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BMW presents successful implementation of IDAM project

Take a tour of the serial AM factory at the BMW Group Additive Manufacturing Campus in Oberschleißheim

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The Industrialization and Digitization of Additive Manufacturing project (IDAM project) for automotive series processes has been successfully implemented. The project consortium, funded by the Federal Ministry of Education and Research (BMBF), and led by the BMW Group, started three years ago with small and medium-sized companies, large companies, and research institutions. All members had a common goal – to revolutionize metallic 3D printing in the field of automotive series production.

In 2020, as the IDAM project was at its halfway mark, one of the most notable advancements was the identification of a metal powder material by GKN PM that demonstrated excellent potential for industrialization in the automotive market. The material is DP 600, a dual-phase steel whose mechanical properties can be tuned using heat treatment methods. The gas atomized material, validated on the EOS M300-4 system, demonstrated an elongation rate of 13% (as-built) up to 22% (with heat treatment), and tensile strength of 950 MPA (as-built) up to 700 MPA (with heat treatment).

Two years later, the twelve members of the consortium are set to present the successful implementation of the IDAM project at the BMW Group Additive Manufacturing Campus in Oberschleißheim. There, a digitally-networked, fully-automated 3D printing production line has been set up and prepared for automotive series production. Another line is located at GKN Powder Metallurgy in Bonn.

Every year, around 50,000 components can be cost-effectively produced, when producing identical parts, and more than 10,000 individual and spare parts, using laser powder bed fusion (LBPF).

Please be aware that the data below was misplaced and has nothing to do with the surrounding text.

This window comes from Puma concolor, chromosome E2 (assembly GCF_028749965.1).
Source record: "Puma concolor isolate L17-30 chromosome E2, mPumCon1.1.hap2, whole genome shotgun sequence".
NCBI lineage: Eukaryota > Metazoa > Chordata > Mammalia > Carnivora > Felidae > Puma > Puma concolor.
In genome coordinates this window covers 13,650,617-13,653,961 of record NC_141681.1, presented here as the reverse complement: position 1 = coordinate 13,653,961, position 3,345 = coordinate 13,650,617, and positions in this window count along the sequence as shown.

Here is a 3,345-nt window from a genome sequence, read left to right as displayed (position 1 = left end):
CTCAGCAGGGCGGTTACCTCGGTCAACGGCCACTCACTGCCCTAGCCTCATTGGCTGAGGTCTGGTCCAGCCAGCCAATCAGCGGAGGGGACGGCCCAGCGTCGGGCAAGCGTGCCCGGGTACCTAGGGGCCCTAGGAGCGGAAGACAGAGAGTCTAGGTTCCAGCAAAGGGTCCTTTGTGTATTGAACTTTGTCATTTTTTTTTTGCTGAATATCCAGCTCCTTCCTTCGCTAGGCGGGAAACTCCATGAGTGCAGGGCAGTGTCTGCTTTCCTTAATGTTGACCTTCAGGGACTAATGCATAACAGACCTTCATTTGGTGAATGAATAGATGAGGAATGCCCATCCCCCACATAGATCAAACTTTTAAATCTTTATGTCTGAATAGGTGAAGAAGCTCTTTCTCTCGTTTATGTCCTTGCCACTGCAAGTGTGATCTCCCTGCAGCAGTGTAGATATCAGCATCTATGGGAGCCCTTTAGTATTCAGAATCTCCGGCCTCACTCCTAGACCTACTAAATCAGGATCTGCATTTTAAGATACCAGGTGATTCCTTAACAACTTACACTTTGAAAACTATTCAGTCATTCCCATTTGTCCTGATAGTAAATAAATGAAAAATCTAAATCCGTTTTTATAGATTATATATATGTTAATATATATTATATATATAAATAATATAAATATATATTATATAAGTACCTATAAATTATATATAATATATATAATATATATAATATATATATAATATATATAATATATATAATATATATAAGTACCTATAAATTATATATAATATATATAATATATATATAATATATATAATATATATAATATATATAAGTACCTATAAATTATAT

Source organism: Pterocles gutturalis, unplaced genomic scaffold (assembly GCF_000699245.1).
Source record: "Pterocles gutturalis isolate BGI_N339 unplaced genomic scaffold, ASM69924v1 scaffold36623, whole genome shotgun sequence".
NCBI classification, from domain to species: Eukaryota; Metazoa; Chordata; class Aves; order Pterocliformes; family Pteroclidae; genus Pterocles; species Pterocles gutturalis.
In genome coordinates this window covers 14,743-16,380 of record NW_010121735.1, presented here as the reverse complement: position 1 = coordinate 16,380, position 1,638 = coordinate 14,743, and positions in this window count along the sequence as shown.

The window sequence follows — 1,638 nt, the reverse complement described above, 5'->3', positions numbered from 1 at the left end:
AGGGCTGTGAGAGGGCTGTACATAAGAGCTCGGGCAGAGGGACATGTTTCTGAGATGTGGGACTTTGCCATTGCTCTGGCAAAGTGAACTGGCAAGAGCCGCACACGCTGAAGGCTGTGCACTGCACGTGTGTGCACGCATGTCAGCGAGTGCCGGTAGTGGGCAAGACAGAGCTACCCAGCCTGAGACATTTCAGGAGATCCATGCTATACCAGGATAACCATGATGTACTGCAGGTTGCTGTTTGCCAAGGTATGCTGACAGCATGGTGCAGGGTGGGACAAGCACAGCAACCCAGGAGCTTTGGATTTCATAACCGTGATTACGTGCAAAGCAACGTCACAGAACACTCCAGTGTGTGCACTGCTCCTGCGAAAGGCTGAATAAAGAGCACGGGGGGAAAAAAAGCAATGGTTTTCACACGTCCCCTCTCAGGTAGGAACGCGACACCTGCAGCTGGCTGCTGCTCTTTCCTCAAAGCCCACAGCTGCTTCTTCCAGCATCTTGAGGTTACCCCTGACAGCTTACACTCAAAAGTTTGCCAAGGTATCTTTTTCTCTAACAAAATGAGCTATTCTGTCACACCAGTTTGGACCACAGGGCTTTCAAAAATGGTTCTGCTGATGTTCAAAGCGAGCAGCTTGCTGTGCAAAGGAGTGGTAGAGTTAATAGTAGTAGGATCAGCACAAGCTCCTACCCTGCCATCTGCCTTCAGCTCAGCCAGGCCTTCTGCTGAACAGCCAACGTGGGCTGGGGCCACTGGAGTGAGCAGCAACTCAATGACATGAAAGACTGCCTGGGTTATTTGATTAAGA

Driverless transport systems (DTS), which started with a concept sketch in 2019, now transport the mobile construction chambers of the 3D printers, fully automatically, between the modules of the IDAM production lines. The machines are orchestrated by a central control unit, in which all production data from the individual line modules converge – ensuring maximum productivity and quality.

During the IDAM project, new concepts for the automatic generation of 3D printing construction data were developed. Fully automated modules now transport the processed metal powder to the processing stations, where the metal powders are prepared independently. The post-processing of the manufactured components takes place in specially designed stations, which are also fully automatic.

The quality of the components is the highest priority. The quality assurance of the finished parts takes place inline during the laser melting process using sensors. Among other things, emissions from the melt pool are examined using a CMOS camera and pyrometer. The recorded data is correlated with the real component quality using AI algorithms.

“From the very first day of the project, a team spirit could be felt among the partners. Learning from each other, developing innovative solutions together, and developing the individual strengths of the individual partners in the best possible way – these were the keys to success for the industrialization and digitization of additive manufacturing,” said Felix Haeckel, consortium leader, and project manager at BMW Group.

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Edward Wakefield

Edward is a freelance writer and additive manufacturing enthusiast looking to make AM more accessible and understandable.

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